Conversational artificial intelligence is on the cards for Sberbank by 2020.
FinanceFeeds has kept its readers informed about the latest advances of Artificial Intelligence (AI) in the financial services sector. Russia’s Sberbank, or Sberbank Rossii PAO (MCX:SBER), has been one of the proponents of this trend, as it has recently announced its plans to replace as many as 3,000 of its employees by a robot lawyer.
The bank is now making further strides in the AI field by signing a partnership agreement with the Moscow Institute of Physics and Technology (MIPT). The partnership is aimed at the implementation of a joint project code-named “IPavlov” (What a name! Does not it remind you of a scientist that experimented with dogs? – Ed).
The project seeks to create cutting-edge technologies in the area of neural network artificial intelligence, including “conversational” artificial intelligence. Unlike traditional symbol-processing machines, neural networks are able to learn. With regards to this capability of neural networks, Sberbank and MIPT plan to develop learning algorithms taking into consideration the architectural principles of brainwork. This should happen by 2020. Also, by that time, the partners are looking to develop and prepare for the implementation a “conversational” AI system in the form of a technological platform. This platform is set to enable the automation of targeted dialogue with the user.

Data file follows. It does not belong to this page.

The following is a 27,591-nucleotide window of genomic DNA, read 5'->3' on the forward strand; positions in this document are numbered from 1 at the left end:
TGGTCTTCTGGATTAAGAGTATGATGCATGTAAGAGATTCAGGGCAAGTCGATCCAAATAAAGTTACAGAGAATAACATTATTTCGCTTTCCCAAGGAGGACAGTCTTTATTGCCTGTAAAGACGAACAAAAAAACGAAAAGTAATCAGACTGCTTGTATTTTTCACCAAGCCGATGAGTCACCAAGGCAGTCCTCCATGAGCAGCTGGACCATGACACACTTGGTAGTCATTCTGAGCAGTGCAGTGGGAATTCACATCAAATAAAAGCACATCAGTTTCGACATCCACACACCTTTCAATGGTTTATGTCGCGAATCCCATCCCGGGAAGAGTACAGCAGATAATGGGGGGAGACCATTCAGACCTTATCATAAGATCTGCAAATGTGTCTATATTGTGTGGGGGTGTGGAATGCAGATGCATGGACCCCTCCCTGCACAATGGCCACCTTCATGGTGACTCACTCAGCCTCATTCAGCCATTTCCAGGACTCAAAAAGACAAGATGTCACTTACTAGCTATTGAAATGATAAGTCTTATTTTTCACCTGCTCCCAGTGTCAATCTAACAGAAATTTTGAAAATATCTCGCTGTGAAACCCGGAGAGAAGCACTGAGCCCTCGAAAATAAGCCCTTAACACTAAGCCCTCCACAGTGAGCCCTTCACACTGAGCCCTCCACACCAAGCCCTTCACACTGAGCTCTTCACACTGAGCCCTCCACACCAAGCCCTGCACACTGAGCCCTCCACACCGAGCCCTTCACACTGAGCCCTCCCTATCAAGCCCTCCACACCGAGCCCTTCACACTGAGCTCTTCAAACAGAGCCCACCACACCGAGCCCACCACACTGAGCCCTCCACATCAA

Talking to a robot will become a piece of trivia.
Commenting on the partnership, the CEO and Executive Chairman of the Board of Sberbank Herman Gref said that IPavlov will result in the development of new business applications, which will be integrated in Sberbank’s work.
Such a powerful push into the implementation of robotics in various banking processes seems to have its darker side, however, as clients of Russian banks have been increasingly complaining of their accounts being blocked due to automated systems checks. A representative of Rosfinmonitoring has confirmed to Russian newspaper “Kommersant: that there is a rise in such complaints and that the large majority of them – some 80%, is related to Sberbank.
The banks are not keen to abandon automated checks, as these are faster and help companies reduce staff expenses. The issue of automated systems replacing human staff has been on the agenda of regulators, with European Union lawmakers considering special rules for the use of robots and the protection of human employees. There is another point of view on the matter defended by AI companies like Albert that insist that the use of AI systems will in fact help human staff by taking their work to another level and actually elevating it instead of taking it away.